I think at the beginning, you should spend 80% of your time on building active income sources, and 20% on building passive income sources.
Here’s the plan I’d recommend anyone follow who wants to make this work for the rest of their life, without having to risk going broke or burned out. It follows something Sean Ogle recommends as a 3-step process to going nomadic: Learn skills, freelance them to gain confidence and make money, and build sexy businesses on the side. This plan isn’t flashy like, “Ditch your job! Build a blog! Make thousands with an e-book!,” because that’s just made to sell you on a dream. This is a logical plan that will make this work for you for the rest of your life:
- Get a 9–5 and stay with it for now. I’d heavily recommend paying off all or most of your debt before becoming an entrepreneur as it will give you WAY more freedom. A steady, secure paycheck is a great way to do that. Once you go nomadic, you won’t want to go back to the typical corporate life, so it’s better to get everything sorted out now.
- On the side, start learning about internet skills that can easily be freelanced: SEO, copywriting, web design, programming, etc. These are things you’ll need in general working online, and skills you can charge for as well. Google, books, forums, and practice are your friends.
- You can also consider using something like Location Rebel (this is a non-affiliate link, e.g., I don’t get paid if you click this, I just think it’s a great approach), to fast track your learning. You can make the money you spend on the program back in one month of consistent freelancing when you transition to full-time with it. Programs like this can short cut YEARS of stress, time, and tears, off your learning curve. I honestly wish I’d invested in it in the beginning. I’m now far more willing to pay for courses and systems that can teach me what I need to know.
- Start freelancing your skills on the side of your job. This means you might have to put in an hour or two after work or on the weekend. Take 1–2 jobs at a time so you’re not overwhelmed. How much money are you making?
- Find some sort of entrepreneurial support group or mastermind forum to hold you accountable. People working at a regular job will not understand you or what you’re trying to do, and it’ll unfortunately sabotage your progress. You need to be talking to like minded people.
- Consider negotiating a remote work agreement with your 9–5 to free up A LOT more of your time.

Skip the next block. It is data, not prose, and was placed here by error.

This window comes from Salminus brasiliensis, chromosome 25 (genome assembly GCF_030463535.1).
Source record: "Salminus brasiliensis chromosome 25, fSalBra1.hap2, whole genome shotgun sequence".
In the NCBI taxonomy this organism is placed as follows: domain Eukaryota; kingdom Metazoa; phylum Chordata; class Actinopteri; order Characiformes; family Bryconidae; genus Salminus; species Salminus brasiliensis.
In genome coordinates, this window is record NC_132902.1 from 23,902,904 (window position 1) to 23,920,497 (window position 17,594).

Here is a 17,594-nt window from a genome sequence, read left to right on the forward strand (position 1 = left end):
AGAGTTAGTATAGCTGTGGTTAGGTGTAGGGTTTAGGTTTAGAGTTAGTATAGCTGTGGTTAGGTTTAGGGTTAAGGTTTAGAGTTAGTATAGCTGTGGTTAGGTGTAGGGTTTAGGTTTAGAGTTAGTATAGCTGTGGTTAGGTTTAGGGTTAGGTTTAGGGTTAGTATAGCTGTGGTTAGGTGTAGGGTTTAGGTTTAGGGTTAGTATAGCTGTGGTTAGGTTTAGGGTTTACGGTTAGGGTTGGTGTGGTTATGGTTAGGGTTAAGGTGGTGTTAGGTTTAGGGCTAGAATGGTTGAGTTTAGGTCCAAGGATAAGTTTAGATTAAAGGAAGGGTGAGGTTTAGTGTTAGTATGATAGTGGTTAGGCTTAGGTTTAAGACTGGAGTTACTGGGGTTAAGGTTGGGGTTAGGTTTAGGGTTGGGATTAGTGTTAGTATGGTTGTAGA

- Begin saving up for a plane ticket. Give yourself $1,000USD to be safe.
- Once you see that you can consistently get freelance jobs, figure out your approximate revenue based on your past: If you spent all your time doing this, how much could you make?
- Once this calculation amounts to you making $1,000USD/month, and once your debt is mostly gone, quit the 9–5 to freelance full-time.
- Move to a digital nomad hotspot like Chiang Mai. I recommend Chiang Mai because it’s cheap, the weather is great, and the community is amazing. Saigon is another option, but I didn’t find that the community was as connected or vibrant. You might also consider Medellin in Colombia, or Bali, Indonesia.
- Keep on upping your freelance rates, learning how to pitch, and work on getting passive income sources going: Blogs, Kindle books, ETSY, dropshipping, etc.
- Be awesome.
You could bypass a lot of this if you have savings, a great deal of risk tolerance, and all that. But let me tell you, once you quit your 9–5 and get used to working for yourself/on your own schedule, you’ll go NUTS if you ever have to go back. Also, knowing you have skills and a way to make money is everything goes wrong makes everything FAR LESS STRESSFUL then moving overseas thinking, “WHAT THE F*CK AM I GOING TO DO?!”
But again, some people thrive on this. Your call. 🙂
Sure, it’s sexier to imagine getting a FBA or dropshipping store working in a month, but I know more stories of people failing at that and going home broke than having success. Going the 9–5, to freelancing + building things on the side approach is the sustainable way to make this life work long term…and isn’t that the point?
Also, freelancing isn’t that bad. You might have to start with churning out SEO articles in the beginning, but long term you probably won’t want to do that. You’ll want to specialize in something you can charge a high price for. You can get paid a lot freelancing on the right stuff, and you can find good clients when you learn what to look out for.
Any final thoughts?
Thanks for sticking with me through this long write-up :p.
But in all seriousness I think this is something everyone should try. The one thing I’d say is to not feel pressured to HAVE to move lots, see a billion things, etc. In fact, I’d recommend committing (I know, scary word), to one place for the first 6–12 months of doing this, so you can get a community, build your business, and really get some consistent income going in. The more you move, the less productive you’ll probably be because you have to get organized, situated, and all that over and over. Some entrepreneurs burn out trying to do this, and it’s part of what inspired me to write an article on the psychological price of entrepreneurship and being a digital nomad. Know yourself, and do what’s best for you.
If you want to follow me and what I’m doing, check out my blog Light Way Of Thinking. Feel free to shoot me a message if you found this helpful or inspiring, or have some questions.
Best of luck, and hope to see you in Chiang Mai soon. 🙂